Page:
This Week In Washington
On Wednesday, the House Education and Labor Committee held a hearing entitled “Innovation to Improve Equity: Exploring High-Quality Pathways to a College Degree.” The hearing focused on the need to potentially expand Pell grants, in both the amount awarded and the programs for which it could be used. Lawmakers also spent considerable time discussing the utility and effectiveness of community colleges to educate so-called non-traditional students. The witnesses presented best practices and offered suggestions for how lawmakers could help states and institutions better achieve college completion while ensuring programs were high quality. You can watch a replay of the hearing here.
News You Can Use
The Institute for College Access & Success released a report that found defaulted borrowers were more likely to be black, be low-income, have not completed their program, or have attended for-profit schools.
In light of recent analyses that show repayment disparities for borrowers of color, the Center for American Progress recommends that the U.S. Department of Education (ED) collect more detailed data on federal student loan borrowers by race and ethnicity to improve oversight and address inequities.
The Financial Literacy and Education Commission—a federal commission comprised of a number of government agencies, including the Treasury Department and ED— recommends institutions of higher education improve financial literacy by making financial education courses mandatory, issuing financial aid letters that itemize attendance costs, and informing borrowers annually of their debt and what to expect in repayment.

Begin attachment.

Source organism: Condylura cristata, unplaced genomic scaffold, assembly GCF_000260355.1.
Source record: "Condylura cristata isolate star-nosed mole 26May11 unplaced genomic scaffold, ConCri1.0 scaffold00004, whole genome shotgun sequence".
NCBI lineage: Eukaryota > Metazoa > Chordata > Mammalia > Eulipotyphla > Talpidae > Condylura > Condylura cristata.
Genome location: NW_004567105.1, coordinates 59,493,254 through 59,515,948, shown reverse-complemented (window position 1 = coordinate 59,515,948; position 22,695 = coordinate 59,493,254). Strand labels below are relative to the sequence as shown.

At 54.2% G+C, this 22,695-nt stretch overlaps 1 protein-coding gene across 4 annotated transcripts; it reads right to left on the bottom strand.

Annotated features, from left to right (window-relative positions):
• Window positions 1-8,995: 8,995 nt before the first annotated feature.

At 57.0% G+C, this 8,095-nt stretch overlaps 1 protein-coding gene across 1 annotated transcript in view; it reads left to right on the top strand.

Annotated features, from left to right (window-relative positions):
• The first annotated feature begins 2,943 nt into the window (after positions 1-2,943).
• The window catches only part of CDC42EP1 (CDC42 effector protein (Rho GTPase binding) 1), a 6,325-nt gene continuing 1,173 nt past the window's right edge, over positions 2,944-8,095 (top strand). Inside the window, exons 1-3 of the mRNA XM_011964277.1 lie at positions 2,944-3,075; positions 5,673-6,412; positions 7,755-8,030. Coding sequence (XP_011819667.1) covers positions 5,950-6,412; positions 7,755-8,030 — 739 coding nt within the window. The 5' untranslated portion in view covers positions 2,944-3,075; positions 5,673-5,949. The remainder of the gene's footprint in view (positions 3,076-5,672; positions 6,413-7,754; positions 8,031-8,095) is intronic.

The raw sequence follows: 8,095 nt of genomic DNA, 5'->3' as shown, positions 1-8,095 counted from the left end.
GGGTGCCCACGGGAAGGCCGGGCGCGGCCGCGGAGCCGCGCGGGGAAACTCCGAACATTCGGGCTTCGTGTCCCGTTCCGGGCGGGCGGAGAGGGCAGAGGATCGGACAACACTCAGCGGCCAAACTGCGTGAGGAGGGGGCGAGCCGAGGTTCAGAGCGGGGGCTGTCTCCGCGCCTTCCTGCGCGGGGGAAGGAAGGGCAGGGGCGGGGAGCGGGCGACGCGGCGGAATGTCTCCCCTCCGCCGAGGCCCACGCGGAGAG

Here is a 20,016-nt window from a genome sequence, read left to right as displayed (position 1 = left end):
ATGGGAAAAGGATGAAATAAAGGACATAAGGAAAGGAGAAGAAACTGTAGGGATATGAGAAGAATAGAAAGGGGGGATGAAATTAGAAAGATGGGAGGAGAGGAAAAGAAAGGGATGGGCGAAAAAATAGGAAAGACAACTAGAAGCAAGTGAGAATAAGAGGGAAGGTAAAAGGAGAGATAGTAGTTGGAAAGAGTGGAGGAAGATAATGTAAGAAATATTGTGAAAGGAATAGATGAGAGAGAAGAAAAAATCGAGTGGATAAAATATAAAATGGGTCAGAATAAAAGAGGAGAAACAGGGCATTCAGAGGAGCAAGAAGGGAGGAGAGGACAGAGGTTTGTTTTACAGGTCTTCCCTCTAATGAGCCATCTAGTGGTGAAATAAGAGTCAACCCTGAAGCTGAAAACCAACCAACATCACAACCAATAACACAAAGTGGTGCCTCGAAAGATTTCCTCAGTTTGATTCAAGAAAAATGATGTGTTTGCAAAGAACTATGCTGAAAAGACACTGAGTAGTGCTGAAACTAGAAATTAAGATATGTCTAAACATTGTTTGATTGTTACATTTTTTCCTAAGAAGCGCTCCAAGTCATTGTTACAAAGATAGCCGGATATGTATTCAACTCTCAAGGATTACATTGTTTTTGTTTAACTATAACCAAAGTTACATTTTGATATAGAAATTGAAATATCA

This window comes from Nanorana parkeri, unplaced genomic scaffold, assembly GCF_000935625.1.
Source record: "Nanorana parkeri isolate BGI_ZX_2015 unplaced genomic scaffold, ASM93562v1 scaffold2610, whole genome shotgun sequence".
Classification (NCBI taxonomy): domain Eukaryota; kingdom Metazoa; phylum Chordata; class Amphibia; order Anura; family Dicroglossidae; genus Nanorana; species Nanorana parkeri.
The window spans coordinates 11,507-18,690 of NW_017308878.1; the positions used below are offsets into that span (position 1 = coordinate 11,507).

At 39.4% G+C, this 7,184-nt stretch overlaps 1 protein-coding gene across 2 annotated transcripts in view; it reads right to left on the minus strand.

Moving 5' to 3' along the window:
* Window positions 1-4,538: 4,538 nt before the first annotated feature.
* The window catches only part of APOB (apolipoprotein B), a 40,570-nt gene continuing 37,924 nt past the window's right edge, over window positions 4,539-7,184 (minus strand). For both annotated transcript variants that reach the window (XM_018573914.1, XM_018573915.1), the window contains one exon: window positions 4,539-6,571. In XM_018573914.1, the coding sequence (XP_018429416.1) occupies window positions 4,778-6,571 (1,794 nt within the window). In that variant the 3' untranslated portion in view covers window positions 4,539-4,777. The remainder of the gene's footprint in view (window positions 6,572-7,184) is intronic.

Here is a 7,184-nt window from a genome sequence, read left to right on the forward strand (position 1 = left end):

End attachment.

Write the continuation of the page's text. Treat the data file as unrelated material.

New data from MeasureOne shows that private loans made to graduate students represented 12 percent of the total outstanding private loan volume—a decrease of about 20 percent compared to 5 years prior. Only about one percent of graduate loans were 90 or more days delinquent, nearly the lowest in a 12-year period.
A new research study found that states who had decreased higher education spending, on a per student basis, saw a decrease in undergraduate and graduate degree attainment at public universities, which could negatively impact a state’s work force.
The following bills have been recently introduced for consideration by the 116th Congress (2019-2020):
S. 1796 – Terrorism Survivors Student Loan Deferment Act [Sen. Marco Rubio (R-FL)] would grant ED the authority to provide survivors of terrorist attacks automatic deferments of their federal student loan payments.
S. 1845 – If It’s Good Enough for the Banks, It’s Good Enough for Students Act [Sen. Jeff Merkley (D-OR), et al.] would allow federal student borrowers to refinance their loans at the same rate banks can borrow from the Federal Reserve (currently 3 percent). The bill would also require the Consumer Financial Protection Bureau and ED to implement a campaign to inform eligible borrowers about loan refinancing.
H.R. 3257 – Student Loan Fairness Act [Rep. Karen Bass (D-CA-37), et al.] would reform federal student lending by capping borrowers' monthly payments to 10 percent of their discretionary income, limiting interest capitalization to 10 percent of the original principal amount, granting tax-free forgiveness up to $45,520, reducing the number of payments to receive Public Service Loan Forgiveness from 120 to 60, and limiting interest rates to 3.4 percent. The bill would also allow eligible private student loan borrowers to convert their debt into federal Direct Loans.